When you read the results of a racebe it cars, people, or animalsit's not unusual to see DNF attached to some entrants' names. The lettersstanding for did not finishindicate those who had to quit. Sometimes the reason is also indicated: a blown engine, for example, a pulled muscle, or lameness.
What if the equivalent to a DNF were put by the name of every seminary graduate who is now doing something other than the ministry they once felt called to? Every study of dropouts I hear about suggests that it would be an enormous list.
If reasons were affixed, you might read stress/burnout, or conflict, inadequate people skills, insufficient leadership capability, poor work habits, family unhappiness, or mean-spirited congregants. There would be many others, of course.
And among those, be one that would probably catch the eye fastest: moral failure. The term arouses a lot of natural curiosity and not a little apprehension. The mind wonders: What happened? Why? How was it discovered? What has happened to the people involved? Could this happen to me?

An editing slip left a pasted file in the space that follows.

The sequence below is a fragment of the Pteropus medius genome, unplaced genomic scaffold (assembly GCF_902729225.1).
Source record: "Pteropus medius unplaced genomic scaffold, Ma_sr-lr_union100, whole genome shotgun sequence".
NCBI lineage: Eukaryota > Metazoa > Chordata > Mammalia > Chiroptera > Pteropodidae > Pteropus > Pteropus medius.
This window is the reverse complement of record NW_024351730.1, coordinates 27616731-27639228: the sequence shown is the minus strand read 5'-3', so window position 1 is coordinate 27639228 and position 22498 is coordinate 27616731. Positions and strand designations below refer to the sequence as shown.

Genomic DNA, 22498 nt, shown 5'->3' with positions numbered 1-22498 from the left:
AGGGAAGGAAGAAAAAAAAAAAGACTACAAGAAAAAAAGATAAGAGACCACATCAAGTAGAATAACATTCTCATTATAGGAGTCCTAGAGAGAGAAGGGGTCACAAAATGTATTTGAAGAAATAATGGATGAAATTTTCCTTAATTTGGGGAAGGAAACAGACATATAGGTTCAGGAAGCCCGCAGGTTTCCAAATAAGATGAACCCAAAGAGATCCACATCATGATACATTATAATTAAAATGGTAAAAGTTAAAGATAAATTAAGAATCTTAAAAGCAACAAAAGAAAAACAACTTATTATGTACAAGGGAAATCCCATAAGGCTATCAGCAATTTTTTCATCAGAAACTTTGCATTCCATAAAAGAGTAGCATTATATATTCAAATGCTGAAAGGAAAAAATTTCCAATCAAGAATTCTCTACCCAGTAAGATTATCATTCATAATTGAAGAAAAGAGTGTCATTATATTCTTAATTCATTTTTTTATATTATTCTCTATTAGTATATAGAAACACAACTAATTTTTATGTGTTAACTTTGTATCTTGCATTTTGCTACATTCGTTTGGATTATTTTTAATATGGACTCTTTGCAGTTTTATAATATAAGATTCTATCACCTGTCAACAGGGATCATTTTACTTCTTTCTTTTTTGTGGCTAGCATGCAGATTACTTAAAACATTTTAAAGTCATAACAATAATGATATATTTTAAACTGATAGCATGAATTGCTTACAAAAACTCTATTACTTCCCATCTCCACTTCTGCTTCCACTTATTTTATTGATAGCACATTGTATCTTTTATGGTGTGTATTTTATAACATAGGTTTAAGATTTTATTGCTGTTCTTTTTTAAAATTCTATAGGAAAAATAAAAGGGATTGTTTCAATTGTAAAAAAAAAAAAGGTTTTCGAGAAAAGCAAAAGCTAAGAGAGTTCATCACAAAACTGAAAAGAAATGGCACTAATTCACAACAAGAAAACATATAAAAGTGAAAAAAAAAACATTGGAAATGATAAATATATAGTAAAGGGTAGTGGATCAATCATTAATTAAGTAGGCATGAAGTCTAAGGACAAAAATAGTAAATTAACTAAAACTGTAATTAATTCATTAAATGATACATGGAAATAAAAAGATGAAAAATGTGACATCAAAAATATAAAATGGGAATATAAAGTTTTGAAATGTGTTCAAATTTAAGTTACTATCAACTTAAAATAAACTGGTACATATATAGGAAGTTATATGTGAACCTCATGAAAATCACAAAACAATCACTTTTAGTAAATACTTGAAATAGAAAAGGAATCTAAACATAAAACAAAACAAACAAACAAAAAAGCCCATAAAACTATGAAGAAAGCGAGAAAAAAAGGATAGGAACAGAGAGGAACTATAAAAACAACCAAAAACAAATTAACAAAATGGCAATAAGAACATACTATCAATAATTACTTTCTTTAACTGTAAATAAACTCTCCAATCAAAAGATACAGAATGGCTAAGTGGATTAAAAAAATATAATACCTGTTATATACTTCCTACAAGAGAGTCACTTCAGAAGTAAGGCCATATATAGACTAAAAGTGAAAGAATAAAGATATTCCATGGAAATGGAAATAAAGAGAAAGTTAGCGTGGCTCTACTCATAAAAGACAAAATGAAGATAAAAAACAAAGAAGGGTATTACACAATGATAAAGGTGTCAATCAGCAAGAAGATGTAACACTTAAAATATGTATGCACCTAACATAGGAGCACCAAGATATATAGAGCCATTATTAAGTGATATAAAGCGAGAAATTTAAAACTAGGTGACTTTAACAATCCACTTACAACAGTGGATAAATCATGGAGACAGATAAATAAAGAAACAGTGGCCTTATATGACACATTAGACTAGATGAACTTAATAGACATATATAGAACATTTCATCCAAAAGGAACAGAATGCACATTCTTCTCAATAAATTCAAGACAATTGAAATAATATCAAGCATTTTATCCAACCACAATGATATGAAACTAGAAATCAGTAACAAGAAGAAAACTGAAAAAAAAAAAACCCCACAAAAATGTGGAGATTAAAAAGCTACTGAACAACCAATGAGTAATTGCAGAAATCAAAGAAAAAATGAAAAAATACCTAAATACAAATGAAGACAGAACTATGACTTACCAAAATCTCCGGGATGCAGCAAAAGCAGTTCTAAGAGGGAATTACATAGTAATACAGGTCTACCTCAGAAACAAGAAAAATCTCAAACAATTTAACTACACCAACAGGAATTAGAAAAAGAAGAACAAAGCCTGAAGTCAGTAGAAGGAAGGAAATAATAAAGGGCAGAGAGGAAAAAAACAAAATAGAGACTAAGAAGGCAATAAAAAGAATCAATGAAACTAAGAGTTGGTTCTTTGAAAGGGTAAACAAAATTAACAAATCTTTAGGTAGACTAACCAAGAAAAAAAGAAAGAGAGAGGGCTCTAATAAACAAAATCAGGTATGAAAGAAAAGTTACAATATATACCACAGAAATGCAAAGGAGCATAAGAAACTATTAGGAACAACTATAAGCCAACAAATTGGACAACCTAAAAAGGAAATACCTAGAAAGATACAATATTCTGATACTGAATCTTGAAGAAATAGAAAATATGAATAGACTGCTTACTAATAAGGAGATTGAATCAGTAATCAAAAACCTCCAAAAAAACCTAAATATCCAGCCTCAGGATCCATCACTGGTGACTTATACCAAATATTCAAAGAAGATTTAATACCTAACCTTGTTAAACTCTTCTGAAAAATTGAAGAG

The term moral failure covers a broad spectrum of tragic conduct. Someone has acknowledged an attraction to pornography; another is discovered to have engaged in an improper relationship (with either gender); still a third is found to have a history of some kind of molestation. Is this list large enough?
Given Jesus' sweeping definition of adultery (the intents of the heart), I suppose we are all moral failures in one way or another. Murderers, too. Some in Christian leadership go beyond the intents of the heart and act out the intentions. Almost every time, an unspeakable heartbreak ripples out into lots of lives. And, beyond that, there is always disillusionment, ...